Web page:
My question was about legal names for non-terminals in general.

The cedet doc says non-terminal names can be anything that is a valid lisp symbol name.

 The question mark is a legal character in a lisp symbol name, so why can't I name my non-terminal "foo_?"?


On Fri, May 24, 2013 at 3:05 AM, Eric M. Ludlam <eric@siege-engine.com> wrote:
Hi Lars,

I don't have enough context to know what you are talking about.  I'm not familiar with any of the syntaxes you are using in your description either.

In wisent, a grammar rule that matches one or fewer 'foo' might look like this:

bar: foo
   | ;; EMPTY
   ;

Perhaps you are defining a lexer?  In which case it is just regular expressions using regular Emacs syntax.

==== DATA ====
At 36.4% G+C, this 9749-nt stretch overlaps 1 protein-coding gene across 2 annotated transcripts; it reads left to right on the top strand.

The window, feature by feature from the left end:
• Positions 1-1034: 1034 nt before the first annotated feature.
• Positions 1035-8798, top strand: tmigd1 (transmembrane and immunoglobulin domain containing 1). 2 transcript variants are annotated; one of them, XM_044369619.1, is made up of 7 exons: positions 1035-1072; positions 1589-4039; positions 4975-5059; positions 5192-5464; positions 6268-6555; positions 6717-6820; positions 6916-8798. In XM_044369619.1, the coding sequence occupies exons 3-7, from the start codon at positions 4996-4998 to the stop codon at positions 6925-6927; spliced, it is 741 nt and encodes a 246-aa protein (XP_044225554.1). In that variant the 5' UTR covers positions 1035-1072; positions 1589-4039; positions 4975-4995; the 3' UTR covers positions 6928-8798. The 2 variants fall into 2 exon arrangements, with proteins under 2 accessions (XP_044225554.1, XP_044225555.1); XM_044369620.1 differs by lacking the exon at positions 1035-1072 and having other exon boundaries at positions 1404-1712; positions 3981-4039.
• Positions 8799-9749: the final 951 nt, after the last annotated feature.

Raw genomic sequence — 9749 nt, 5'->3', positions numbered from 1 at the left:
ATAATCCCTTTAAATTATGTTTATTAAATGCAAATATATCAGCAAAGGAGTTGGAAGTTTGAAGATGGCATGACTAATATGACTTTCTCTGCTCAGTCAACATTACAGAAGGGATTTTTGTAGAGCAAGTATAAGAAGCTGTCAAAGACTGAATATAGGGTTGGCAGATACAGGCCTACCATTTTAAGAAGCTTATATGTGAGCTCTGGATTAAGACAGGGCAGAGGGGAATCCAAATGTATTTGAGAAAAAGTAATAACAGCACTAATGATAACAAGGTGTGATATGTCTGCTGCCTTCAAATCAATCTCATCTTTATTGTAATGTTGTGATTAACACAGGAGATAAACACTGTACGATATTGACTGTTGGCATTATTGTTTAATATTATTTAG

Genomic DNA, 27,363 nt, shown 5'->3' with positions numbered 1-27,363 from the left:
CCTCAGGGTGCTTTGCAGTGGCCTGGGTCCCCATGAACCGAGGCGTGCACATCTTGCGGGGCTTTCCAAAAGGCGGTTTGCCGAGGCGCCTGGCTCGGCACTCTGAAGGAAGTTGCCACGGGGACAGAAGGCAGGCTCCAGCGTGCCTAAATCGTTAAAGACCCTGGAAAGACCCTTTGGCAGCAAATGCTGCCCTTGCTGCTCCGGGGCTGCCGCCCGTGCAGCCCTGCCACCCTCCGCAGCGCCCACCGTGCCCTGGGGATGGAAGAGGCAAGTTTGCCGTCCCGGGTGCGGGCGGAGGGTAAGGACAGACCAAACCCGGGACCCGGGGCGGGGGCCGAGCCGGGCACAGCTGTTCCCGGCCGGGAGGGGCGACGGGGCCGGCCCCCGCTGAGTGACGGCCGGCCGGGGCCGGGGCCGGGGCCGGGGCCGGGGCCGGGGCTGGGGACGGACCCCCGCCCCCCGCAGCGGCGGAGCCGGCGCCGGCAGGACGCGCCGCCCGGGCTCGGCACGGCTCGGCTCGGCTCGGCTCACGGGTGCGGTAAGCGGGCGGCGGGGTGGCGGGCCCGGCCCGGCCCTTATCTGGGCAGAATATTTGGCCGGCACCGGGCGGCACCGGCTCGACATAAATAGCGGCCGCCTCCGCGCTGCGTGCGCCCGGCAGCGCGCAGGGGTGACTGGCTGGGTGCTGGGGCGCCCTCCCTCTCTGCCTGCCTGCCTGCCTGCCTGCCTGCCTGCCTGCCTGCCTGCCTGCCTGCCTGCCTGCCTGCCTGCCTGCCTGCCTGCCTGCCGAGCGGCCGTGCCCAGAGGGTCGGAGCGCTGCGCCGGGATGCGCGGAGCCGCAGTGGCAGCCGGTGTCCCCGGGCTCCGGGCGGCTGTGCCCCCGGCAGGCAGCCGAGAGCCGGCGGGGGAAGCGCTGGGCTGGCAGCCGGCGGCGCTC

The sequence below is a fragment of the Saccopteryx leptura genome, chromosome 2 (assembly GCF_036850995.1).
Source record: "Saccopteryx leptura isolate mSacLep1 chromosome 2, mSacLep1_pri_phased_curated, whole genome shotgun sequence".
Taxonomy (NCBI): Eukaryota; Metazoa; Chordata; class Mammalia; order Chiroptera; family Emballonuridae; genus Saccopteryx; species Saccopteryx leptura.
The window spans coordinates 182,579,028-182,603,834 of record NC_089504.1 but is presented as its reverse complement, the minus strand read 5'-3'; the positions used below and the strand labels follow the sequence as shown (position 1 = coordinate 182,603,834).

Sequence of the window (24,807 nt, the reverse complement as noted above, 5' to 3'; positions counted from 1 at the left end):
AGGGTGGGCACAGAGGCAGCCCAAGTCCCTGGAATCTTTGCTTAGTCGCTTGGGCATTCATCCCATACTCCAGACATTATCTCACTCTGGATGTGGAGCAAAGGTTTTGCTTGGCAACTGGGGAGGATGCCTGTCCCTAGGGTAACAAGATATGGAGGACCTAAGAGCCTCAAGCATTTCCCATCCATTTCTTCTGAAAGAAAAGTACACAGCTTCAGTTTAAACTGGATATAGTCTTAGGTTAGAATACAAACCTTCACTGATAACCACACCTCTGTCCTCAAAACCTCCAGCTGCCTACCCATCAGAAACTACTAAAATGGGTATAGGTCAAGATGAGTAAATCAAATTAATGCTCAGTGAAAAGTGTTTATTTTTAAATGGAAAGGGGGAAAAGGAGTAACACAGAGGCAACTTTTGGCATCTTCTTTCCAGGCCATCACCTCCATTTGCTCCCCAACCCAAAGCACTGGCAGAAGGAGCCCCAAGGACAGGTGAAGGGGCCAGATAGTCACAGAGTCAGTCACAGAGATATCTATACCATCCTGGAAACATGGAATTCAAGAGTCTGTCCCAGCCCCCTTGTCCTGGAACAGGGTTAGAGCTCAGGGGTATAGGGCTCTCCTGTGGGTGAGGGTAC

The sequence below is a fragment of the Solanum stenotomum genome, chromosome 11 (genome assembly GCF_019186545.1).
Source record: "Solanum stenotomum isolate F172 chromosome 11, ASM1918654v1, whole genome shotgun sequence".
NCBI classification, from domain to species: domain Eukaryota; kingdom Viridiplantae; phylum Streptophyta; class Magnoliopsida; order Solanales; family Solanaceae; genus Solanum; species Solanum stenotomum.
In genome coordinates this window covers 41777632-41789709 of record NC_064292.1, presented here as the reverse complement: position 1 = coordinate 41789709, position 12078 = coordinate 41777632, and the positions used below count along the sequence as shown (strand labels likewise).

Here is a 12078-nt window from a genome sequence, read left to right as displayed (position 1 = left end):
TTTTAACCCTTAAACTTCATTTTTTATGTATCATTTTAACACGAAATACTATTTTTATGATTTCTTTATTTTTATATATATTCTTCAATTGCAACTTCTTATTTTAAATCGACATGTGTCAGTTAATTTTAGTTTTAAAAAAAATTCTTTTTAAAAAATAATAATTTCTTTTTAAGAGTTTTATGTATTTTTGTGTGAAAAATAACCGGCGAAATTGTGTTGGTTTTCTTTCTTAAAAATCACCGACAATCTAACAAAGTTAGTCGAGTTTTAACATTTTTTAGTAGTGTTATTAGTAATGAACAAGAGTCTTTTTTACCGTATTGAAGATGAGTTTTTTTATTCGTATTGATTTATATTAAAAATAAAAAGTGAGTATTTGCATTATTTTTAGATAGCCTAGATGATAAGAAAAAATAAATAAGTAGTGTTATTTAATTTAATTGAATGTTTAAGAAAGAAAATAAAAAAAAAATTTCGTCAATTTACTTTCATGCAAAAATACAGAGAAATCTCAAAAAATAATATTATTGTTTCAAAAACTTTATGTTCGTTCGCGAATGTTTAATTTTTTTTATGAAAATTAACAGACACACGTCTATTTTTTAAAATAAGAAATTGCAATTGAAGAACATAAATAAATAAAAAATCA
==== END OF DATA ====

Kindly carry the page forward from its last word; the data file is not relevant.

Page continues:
"\\(foo\\)?"

or a token in the grammar:

%token <symbol> bar          "\\(foo\\)?"

but that is probably a bad idea.

Eric


On 05/19/2013 02:37 PM, Lars Petter Mostad wrote:
When translating an EBNF grammar to a wisent grammar, I'd like to make
intermediate rules like "foo_*" for "{foo}", "foo_+" for "foo {foo}",
and "foo_?" for "[foo]". The former two works fine, but when i try the
latter one, i get errors like "wisent-parse-nonterminals: Symbol `bar'
is used, but is not defined as a token and has no rules", where "bar"
has a rule using "foo_?".

According to
http://www.gnu.org/software/emacs/manual/html_node/elisp/Symbol-Type.html,
'?' requires no special punctuation.

What is the problem here?